Stocking Fish in the Summer Months

The Dog Days of Summer are officially here, and while we have plenty of air conditioning to keep us cool, our fish unfortunately do not! Hot summer weather brings with it an array of potential problems for pond owners, including pond turnover, vegetation growth, and today’s topic: the challenge of stocking more fish.

With the extended daylight hours, breaks from work and school, and the overall happy air that Summer brings, many people are inclined to spend more time outdoors working on their favorite projects; some of which can include stocking ponds and lakes. It’s always a great time to stock fish, right? Wrong!

Stocking fish in the heat of the summer CAN be done, but only with extreme caution. Because of the way different fish species process natural body regulation and homeostasis, a rapid temperature change can shock the fish drastically and can even be fatal. For humans, it would be about equivalent to jumping in a hot tub right after taking an ice bath. You’d feel a little shocked, too!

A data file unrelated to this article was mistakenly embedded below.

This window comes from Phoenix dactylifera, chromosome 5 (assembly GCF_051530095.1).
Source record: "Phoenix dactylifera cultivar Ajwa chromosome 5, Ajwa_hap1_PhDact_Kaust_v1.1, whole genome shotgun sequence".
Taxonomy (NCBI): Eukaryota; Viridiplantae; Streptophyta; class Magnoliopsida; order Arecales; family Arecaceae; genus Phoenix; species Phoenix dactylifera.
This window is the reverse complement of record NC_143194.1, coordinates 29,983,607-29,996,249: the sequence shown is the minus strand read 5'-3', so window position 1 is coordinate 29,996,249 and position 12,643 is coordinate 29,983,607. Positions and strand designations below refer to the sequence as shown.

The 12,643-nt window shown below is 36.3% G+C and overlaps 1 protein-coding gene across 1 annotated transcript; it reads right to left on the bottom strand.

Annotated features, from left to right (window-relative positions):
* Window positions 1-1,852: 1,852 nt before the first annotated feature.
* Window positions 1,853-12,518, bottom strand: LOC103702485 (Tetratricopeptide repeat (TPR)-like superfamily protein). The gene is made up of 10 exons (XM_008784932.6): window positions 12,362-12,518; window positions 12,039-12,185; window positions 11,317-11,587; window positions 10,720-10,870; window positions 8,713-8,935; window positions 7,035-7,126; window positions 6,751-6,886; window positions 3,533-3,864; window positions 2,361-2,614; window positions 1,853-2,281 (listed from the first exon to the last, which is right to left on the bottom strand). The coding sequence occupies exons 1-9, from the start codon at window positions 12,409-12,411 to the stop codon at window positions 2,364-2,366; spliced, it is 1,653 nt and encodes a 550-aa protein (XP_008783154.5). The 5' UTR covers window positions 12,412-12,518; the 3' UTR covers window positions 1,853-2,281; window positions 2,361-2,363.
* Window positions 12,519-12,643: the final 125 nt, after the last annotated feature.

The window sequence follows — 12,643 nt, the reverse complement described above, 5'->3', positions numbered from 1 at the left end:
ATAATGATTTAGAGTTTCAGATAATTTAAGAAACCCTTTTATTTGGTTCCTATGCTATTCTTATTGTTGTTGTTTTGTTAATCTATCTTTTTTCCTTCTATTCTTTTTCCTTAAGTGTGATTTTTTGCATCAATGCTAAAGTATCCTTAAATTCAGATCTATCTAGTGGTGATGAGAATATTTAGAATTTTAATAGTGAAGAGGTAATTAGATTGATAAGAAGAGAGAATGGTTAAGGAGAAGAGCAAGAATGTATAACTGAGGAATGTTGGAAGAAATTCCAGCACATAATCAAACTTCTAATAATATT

When stocking fish in the summer months, it is important to realize any rapid temperature change of a 5-degree difference or more is fatal. But, good news! Here are some tips and tricks to ensure that your summer stocking goes smooth:

  • If picking fish up at a physical hatchery location (i.e., picking fish up that are in bags), it is crucial to come very early in the morning before pond waters get too hot. A good rule of thumb is to schedule your pick-up order as early as possible a day in advance. Coming in the afternoon during the heat of the summer is not a good idea!
  • DO NOT put live fish in the bed of a pick-up truck to take them home. You will arrive with cooked fish! Bed covers and tarps do more harm than good, also. They trap heat and allow no wind to circulate. Placing the fish in the cab of the vehicle ensures that they remain at a safe temperature until your destination is reached.
  • After picking your fish up and making it to your destination, floating the bag for a time period of about 15-20 minutes allows the fish to slowly get acclimated to the pond’s actual temperature, better preparing them to enter the water.
  • Release the fish in the deepest water possible. This may entail wading out in your pond and getting a bit wet, but pond water never hurt anybody! Giving your fish access to deep water upon release allows them the capability to swim to a slightly cooler part of the water column right away.
  • If you have shade trees or well water running in some part of the pond, release your fish there! The cooler, the better.

After all, fish are live animals. It is important to treat them humanely and correctly, so you get the most out of your pond. With these tips, you are well-armed to make your summer stocking project a reality!


Author: Jordan Moore

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